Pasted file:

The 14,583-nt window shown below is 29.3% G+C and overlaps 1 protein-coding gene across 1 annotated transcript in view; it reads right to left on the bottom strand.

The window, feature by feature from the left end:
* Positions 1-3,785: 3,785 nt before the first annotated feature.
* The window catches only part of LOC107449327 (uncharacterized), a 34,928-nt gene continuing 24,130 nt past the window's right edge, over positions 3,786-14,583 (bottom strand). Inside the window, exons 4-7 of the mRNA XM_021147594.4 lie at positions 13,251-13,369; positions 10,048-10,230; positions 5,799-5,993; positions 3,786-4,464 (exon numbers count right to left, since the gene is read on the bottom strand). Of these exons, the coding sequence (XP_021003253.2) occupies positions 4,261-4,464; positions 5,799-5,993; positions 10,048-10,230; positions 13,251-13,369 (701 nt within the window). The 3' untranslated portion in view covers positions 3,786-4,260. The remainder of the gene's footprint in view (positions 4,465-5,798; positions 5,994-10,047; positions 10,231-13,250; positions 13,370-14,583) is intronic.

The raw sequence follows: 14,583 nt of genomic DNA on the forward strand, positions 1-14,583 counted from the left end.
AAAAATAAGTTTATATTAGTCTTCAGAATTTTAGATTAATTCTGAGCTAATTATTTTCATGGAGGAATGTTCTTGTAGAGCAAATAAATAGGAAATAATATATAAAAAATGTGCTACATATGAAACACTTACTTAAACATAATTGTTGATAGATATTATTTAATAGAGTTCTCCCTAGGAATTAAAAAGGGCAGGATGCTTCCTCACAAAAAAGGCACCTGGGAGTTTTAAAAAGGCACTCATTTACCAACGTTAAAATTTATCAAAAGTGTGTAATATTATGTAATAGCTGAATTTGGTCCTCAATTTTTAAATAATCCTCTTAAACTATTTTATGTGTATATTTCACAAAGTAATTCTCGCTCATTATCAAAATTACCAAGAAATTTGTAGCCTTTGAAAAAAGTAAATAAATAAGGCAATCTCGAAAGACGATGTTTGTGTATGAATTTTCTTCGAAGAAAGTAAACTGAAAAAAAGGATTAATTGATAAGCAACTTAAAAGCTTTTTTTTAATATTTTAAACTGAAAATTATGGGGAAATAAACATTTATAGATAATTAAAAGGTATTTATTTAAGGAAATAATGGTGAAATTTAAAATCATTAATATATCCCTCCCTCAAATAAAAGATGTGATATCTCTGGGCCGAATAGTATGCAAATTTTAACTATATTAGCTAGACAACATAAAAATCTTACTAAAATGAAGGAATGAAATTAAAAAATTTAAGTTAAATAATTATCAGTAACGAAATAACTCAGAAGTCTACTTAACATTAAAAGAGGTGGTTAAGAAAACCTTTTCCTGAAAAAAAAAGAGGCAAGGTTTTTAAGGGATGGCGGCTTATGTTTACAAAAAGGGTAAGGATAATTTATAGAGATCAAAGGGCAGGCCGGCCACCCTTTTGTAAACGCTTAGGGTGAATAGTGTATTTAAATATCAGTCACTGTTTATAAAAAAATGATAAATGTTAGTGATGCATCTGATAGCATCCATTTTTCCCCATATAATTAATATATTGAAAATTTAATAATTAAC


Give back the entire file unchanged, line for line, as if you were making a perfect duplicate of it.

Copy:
The 14,583-nt window shown below is 29.3% G+C and overlaps 1 protein-coding gene across 1 annotated transcript in view; it reads right to left on the bottom strand.

The window, feature by feature from the left end:
* Positions 1-3,785: 3,785 nt before the first annotated feature.
* The window catches only part of LOC107449327 (uncharacterized), a 34,928-nt gene continuing 24,130 nt past the window's right edge, over positions 3,786-14,583 (bottom strand). Inside the window, exons 4-7 of the mRNA XM_021147594.4 lie at positions 13,251-13,369; positions 10,048-10,230; positions 5,799-5,993; positions 3,786-4,464 (exon numbers count right to left, since the gene is read on the bottom strand). Of these exons, the coding sequence (XP_021003253.2) occupies positions 4,261-4,464; positions 5,799-5,993; positions 10,048-10,230; positions 13,251-13,369 (701 nt within the window). The 3' untranslated portion in view covers positions 3,786-4,260. The remainder of the gene's footprint in view (positions 4,465-5,798; positions 5,994-10,047; positions 10,231-13,250; positions 13,370-14,583) is intronic.

The raw sequence follows: 14,583 nt of genomic DNA on the forward strand, positions 1-14,583 counted from the left end.
AAAAATAAGTTTATATTAGTCTTCAGAATTTTAGATTAATTCTGAGCTAATTATTTTCATGGAGGAATGTTCTTGTAGAGCAAATAAATAGGAAATAATATATAAAAAATGTGCTACATATGAAACACTTACTTAAACATAATTGTTGATAGATATTATTTAATAGAGTTCTCCCTAGGAATTAAAAAGGGCAGGATGCTTCCTCACAAAAAAGGCACCTGGGAGTTTTAAAAAGGCACTCATTTACCAACGTTAAAATTTATCAAAAGTGTGTAATATTATGTAATAGCTGAATTTGGTCCTCAATTTTTAAATAATCCTCTTAAACTATTTTATGTGTATATTTCACAAAGTAATTCTCGCTCATTATCAAAATTACCAAGAAATTTGTAGCCTTTGAAAAAAGTAAATAAATAAGGCAATCTCGAAAGACGATGTTTGTGTATGAATTTTCTTCGAAGAAAGTAAACTGAAAAAAAGGATTAATTGATAAGCAACTTAAAAGCTTTTTTTTAATATTTTAAACTGAAAATTATGGGGAAATAAACATTTATAGATAATTAAAAGGTATTTATTTAAGGAAATAATGGTGAAATTTAAAATCATTAATATATCCCTCCCTCAAATAAAAGATGTGATATCTCTGGGCCGAATAGTATGCAAATTTTAACTATATTAGCTAGACAACATAAAAATCTTACTAAAATGAAGGAATGAAATTAAAAAATTTAAGTTAAATAATTATCAGTAACGAAATAACTCAGAAGTCTACTTAACATTAAAAGAGGTGGTTAAGAAAACCTTTTCCTGAAAAAAAAAGAGGCAAGGTTTTTAAGGGATGGCGGCTTATGTTTACAAAAAGGGTAAGGATAATTTATAGAGATCAAAGGGCAGGCCGGCCACCCTTTTGTAAACGCTTAGGGTGAATAGTGTATTTAAATATCAGTCACTGTTTATAAAAAAATGATAAATGTTAGTGATGCATCTGATAGCATCCATTTTTCCCCATATAATTAATATATTGAAAATTTAATAATTAAC